From experience I know however that at this point alarm bells go off with legal and compliance as this is a new area. A second issue though is that unlike KOLs who are always HCP KOI may be HCPs, but they may also be journalists, bloggers, patient advocates, etc. This raises a whole area of problems. For the HCP KOI it is relatively simple to deal with – they fit into the existing framework and the Medical teams can build the relationships here, using a different process but still essentially following the same principles and guidelines. The problem however is how to deal with the other KOI – who owns the relationship? How to deal with the various regulatory issues that then arise? So, for example, for a non-HCP KOI there is the danger of being seen to be doing promotion. How can a pharma company deal with these issues?
The answer is to be totally transparent and never, ever look at relationship building from a promotional point of view. Building relationships needs to be based on providing value, whether it be for an HCP or a patient KOI. With that thinking as a starting point you then do some research. What are the KOI interested in? What content and assets would be of value to them? Do they have a blogger outreach policy or do they give any indication of how they feel about partnering with organisations? Build up a good level of knowledge about each individual KOI, just as one would do with a traditional KOL.
You then need to identify where the relationship will sit. As mentioned Medical KOI relationships sit comfortably with medical, journalists sit well with the comms team, and patient advocates sit well with advocacy teams. Very rarely do these relationships sit in marketing – even though very often this is where the desire to have these relationships starts. The other issue is of course also that digital and social media often sits either with marketing or comms – not with Medical, and yet Medical is the area that could really provide the most value and also get some real benefits from social media. Given the lack of digital expertise in Medical there is a strong argument, in some cases, for some relationships to live with the digital or social media team, who (hopefully) understand the dynamics of digital relationships.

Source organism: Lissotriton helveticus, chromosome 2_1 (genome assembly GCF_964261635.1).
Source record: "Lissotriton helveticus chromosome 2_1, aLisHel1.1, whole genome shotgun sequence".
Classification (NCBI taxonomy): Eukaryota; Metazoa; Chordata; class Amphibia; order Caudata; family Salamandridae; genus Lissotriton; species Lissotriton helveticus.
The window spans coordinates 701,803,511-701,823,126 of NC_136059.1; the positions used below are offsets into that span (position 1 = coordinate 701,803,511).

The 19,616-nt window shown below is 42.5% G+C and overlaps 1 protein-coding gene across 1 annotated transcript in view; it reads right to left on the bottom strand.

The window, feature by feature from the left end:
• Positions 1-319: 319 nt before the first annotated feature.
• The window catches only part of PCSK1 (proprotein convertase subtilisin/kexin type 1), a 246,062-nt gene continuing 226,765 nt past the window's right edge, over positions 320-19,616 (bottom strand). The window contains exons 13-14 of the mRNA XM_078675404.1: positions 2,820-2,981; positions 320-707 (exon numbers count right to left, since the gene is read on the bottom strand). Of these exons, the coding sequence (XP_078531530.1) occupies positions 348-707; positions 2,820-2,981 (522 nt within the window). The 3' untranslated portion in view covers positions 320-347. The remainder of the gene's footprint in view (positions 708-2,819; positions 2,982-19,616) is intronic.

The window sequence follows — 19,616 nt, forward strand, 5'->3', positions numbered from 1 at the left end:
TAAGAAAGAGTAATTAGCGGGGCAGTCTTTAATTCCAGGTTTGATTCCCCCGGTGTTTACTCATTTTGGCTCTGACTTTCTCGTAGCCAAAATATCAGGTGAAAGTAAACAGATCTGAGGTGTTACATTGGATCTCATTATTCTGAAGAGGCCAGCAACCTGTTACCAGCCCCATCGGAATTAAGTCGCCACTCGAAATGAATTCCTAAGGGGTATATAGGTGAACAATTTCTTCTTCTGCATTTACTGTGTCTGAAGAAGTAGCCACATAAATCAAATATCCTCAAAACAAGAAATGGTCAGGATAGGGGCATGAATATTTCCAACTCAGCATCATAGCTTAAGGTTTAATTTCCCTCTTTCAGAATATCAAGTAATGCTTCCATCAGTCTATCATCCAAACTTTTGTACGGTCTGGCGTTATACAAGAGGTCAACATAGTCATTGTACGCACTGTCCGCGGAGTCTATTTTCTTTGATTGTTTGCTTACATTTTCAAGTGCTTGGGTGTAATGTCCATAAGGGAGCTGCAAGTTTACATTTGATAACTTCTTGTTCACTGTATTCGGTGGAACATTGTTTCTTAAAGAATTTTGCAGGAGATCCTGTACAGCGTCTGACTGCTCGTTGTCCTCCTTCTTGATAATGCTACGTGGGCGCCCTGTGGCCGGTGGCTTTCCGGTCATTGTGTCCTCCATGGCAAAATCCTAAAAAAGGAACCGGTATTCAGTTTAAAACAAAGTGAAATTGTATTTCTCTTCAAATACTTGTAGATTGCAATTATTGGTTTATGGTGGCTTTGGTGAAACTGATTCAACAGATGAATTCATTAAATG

Once you have identified who owns the relationship you then need to start relationship building. Like any relationship it will depend on the individuals involved, what channels they use, what value you can provide etc. However in general your first step will be to start building the relationship digitally – retweet their content, comment on their blog posts, etc. Offline however also plays a pivotal role in this relationship building – just because this is a digitally focused relationship does not mean it has to only stay in the digital arena. If you know the KOI is going to be attending the same conference as you then get in touch and arrange a meeting. Or perhaps you see that the KOI is going to be in the same town as you – arrange to meet for a coffee. Alternatively invite them to a specific event you are organising.
A good example of this comes from Roche Diagnostics blogger summits which are annual events they organise with key diabetes bloggers specifically to build relationships. Roche has been very successful – partly because they were realistic in their approach and accepted that this would need to be a long term initiative and it would take time for the summits and relationships to work (in fact it took 3 years). Another reason Roche was so successful was also because they went in with a “what can we do for you” mentality – rather than a promotional “what can you do for me mentality” – they asked attendees what they needed from the organisation and what value Roche could bring to the community. The response Roche got was very positive and they now have a good relationship with the community, who blog and tweet about Roche’s initiatives and help improve the Roche name within the community.
Follow Roche’s lead then when you look at building your own KOI relationships – allow time, and focus on their needs first and not your own. As the relationship develops and builds it will turn into a win win relationship, with the KOI spreading the reach of your content and providing a more credible way of reaching your target audience. Put aside internal squabbling and politics to focus on the relationship and share knowledge and process internally. Building KOI relationships will increasingly become a key part of the “KOL” process in the future so learn how to do it today – and do it well.